TIGER, Argentina — For years, the lavish villas of Nordelta have hosted bucolic getaways for wealthy Argentines, sheltered in an enclave where industry titans and soccer stars seek to escape the turmoil of city life.
Yet even an exclusive gated community cannot keep the world’s largest rodent out.
Capybaras living in Nordelta can reach 140 pounds. Imagine a Saint Bernard-sized guinea pig with rodents like a beaver, an insatiable herbivore appetite, and XXL-sized droppings. They roam in record numbers, munching on manicured lawns and scuffling with pets. In August, a security camera filmed a food delivery boy being run over from his motorcycle after colliding with a capybara at a dark intersection.
The furry, water-loving creatures were there first – Nordelta was built on their wetland habitat – prompting awkward efforts to relax with the colossal rodents. Neighbors are divided, seeing them as vermin or victims.
“I am not anti-capybara; I want to scratch their cute little bellies as much as anyone else, ”said Gustavo Iglesias, a 62-year-old real estate broker and long-time resident. “The problem is, their population is out of control and people are too scared to do anything. No one wants to appear to be opposed to nature.
Mr Iglesias’ lakeside garden receives a daily portion of giant garbage dumped by the two dozen capybaras resting in his yard, he said. It was bad, but the last straw was when his dog Lucho came home limping with a pair of deep bloody gashes that looked like the work of rodent incisors.
Capybaras don’t look threatening. Their appearance – broad muzzle, round body – and generally laid-back temperament make them a favorite with visitors to national parks. A Capybara family is featured in “Encanto,” a Walt Disney Co. animated film set in Colombia and debuting next month. They also play the role of grilled delicacies in rural South America.
Large rodents, which usually live in family units of up to 40 animals, have different names in different countries: chiguire in Venezuela, ronsoco in Peru, poncho in Panama and carpincho in Argentina. Females can give birth to half a dozen young per year.
The capybaras seem to take advantage of the sweetness of life in Nordelta. They sunbathe and graze in artificial lagoons, protected from natural predators such as jaguars and caimans, the South American alligator.
Residents who find capybaras a nuisance are unsure of what to do. Rodent hunting requires approval from environmental regulators.
WhatsApp dueling discussion groups have formed in recent months, one pro-capybara, one against.
In July, Anamá Ferreira, a Brazilian model living in Nordelta, posted on Twitter a photo of a bloody capybara which she said was beaten with a buckshot by a neighbor. Another resident posted pictures of a capybara hit by a van.
Nordelta’s man-against-nature saga is attracting national attention. Environmentalists linked to Argentina’s left-wing government want capybaras not to be disturbed by well-to-do members of the community.
“I was outraged by the complaints from the residents of Nordelta,” said Adrián Mazza, a 47-year-old tourist guide in a national park. “It was the humans who invaded the territory of the capybara.”
Others said rodents should be moved, citing traffic accidents and damage from capybaras that eat away lawns and palm trees. “We can’t have a wild animal living here running around the main streets,” said Romina, a 47-year-old teacher, who declined to give her last name.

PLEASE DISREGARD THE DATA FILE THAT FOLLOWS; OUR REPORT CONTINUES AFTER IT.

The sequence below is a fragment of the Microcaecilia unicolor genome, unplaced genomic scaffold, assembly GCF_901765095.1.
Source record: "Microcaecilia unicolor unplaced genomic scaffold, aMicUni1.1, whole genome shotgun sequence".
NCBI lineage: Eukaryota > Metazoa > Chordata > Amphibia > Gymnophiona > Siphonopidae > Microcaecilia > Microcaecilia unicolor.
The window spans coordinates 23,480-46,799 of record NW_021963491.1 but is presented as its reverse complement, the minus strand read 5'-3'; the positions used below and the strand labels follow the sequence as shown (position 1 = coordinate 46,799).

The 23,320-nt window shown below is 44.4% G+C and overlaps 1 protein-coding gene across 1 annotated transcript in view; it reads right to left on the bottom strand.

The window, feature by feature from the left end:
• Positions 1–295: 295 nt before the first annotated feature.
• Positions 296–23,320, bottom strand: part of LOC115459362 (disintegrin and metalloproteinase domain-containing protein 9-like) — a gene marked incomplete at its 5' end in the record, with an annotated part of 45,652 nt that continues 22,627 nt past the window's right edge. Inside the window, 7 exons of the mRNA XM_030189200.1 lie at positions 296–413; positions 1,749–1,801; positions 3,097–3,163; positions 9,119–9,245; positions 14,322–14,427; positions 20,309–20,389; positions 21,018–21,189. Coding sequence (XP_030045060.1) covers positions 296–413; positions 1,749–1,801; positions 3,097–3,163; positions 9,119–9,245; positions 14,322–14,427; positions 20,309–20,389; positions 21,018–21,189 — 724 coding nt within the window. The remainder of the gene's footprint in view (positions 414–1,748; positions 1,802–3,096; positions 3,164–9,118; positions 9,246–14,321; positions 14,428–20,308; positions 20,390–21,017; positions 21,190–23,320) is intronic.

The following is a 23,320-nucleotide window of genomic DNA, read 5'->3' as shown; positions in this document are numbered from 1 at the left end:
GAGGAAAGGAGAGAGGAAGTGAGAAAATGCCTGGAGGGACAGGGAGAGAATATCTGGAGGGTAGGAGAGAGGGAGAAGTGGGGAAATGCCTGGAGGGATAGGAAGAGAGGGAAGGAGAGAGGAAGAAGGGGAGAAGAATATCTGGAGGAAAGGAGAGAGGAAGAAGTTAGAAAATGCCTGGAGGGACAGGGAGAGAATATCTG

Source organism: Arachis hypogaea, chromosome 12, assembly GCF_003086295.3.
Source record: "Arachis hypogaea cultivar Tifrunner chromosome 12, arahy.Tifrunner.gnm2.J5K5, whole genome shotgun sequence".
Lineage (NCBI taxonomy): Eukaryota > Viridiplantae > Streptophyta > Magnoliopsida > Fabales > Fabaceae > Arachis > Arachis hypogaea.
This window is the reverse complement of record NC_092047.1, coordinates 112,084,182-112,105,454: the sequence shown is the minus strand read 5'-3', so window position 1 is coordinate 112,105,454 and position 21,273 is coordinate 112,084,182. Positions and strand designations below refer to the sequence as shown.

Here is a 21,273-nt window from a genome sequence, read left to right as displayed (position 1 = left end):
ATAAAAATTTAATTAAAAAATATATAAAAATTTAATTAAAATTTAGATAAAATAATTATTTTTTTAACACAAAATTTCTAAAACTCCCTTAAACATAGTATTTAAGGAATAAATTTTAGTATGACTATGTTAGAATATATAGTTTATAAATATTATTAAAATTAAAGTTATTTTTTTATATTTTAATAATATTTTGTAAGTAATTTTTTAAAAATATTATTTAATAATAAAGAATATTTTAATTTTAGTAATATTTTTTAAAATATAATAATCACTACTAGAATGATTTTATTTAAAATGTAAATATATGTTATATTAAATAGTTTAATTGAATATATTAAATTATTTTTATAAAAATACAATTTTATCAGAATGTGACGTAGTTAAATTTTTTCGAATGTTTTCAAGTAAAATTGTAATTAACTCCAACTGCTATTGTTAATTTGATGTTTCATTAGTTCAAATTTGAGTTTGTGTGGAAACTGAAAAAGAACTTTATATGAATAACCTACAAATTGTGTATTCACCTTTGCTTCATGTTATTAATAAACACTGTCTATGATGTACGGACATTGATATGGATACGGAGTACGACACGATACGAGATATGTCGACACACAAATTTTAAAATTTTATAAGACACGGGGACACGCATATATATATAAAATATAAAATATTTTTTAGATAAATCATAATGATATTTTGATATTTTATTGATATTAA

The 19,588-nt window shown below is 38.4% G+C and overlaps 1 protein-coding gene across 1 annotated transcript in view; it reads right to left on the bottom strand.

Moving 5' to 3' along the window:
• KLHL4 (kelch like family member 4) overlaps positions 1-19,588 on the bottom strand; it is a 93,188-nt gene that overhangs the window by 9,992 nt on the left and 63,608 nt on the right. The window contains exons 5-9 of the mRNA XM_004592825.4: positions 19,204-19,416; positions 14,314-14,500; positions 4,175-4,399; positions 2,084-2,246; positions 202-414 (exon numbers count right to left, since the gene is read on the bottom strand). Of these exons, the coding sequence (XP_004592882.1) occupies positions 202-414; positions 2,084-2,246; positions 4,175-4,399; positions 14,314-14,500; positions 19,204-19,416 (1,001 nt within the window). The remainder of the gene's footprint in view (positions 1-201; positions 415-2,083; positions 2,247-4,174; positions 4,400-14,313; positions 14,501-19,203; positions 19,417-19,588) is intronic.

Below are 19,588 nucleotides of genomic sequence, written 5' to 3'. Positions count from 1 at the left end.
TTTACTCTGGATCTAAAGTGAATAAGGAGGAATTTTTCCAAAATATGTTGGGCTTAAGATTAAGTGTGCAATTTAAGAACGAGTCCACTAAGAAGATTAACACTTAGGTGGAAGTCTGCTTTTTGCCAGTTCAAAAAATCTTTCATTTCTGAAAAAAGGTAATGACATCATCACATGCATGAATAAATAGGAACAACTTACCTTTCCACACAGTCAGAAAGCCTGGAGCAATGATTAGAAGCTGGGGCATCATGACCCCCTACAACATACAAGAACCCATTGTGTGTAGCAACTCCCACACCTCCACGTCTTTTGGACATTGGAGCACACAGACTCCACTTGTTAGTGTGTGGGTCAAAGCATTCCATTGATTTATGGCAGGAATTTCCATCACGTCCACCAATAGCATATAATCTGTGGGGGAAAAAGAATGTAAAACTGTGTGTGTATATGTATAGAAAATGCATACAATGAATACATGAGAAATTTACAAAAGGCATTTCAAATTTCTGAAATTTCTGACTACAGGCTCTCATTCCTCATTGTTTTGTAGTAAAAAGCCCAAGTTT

Biologist and environmentalist Talía Zamboni said she sees few issues as polarizing: “These things are always divided between the right and the left, the rich and the poor, and here we have these little animals caught in the middle.”
Some environmentalists have cited the capybaras of Nordelta to urge lawmakers to push forward long-delayed legislation banning development in Argentina’s wetlands.
Nordelta was built on the outskirts of the Paraná River delta, north of Buenos Aires, after being inaugurated in 1999. It was marketed as an American-style safe haven for wealthy Argentines, including full-time residents. . A slogan on the Nordelta website promises “the tranquility of nature and the comfort of the city”.
Huge rodents are testing what nature residents really want. Mr Iglesias said after his dog was attacked two years ago he spoke of controlling the capybara population. His 36-year-old daughter, who also lives in Nordelta, opposed him.
“She thought I wanted to kill the capybaras!” he said. “On the contrary. I like living with them, as long as there is a balance.
Nordelta developer Eduardo Costantini recently sought to reassure Argentines in radio interviews that there were no plans to kill the animals. He also urged locals to find a way to live in harmony with the large rodents.
“Capybaras are helpless, lovable beings who need the care and love of all of us,” Mr. Costantini wrote in a recent Instagram post. He declined to comment.
Capybaras mostly live around high-end waterfront properties, which make up about 15% of Nordelta’s 3,000 properties, according to residents. On a recent day, cyclists and runners swerved around capybaras blocking a path in the park while the animals ate grass.
Retired journalist Marcelo Canton, spokesperson for a local neighbors association, said his group had proposed various plans to government regulators. One is to create a 500 acre reserve for capybaras in Nordelta. Another idea: castrate the males.
It was impossible to be heard by wildlife officials during the pandemic, Canton said. In the meantime, the association has installed road signs inviting motorists and cyclists to watch the capybaras.
“It was very painful to see people accuse us of mistreating the capybaras, because we have a lot of respect for them here,” said Canton, joined by a few as he spoke. . “We are investing a lot of money to make sure they are safe.”
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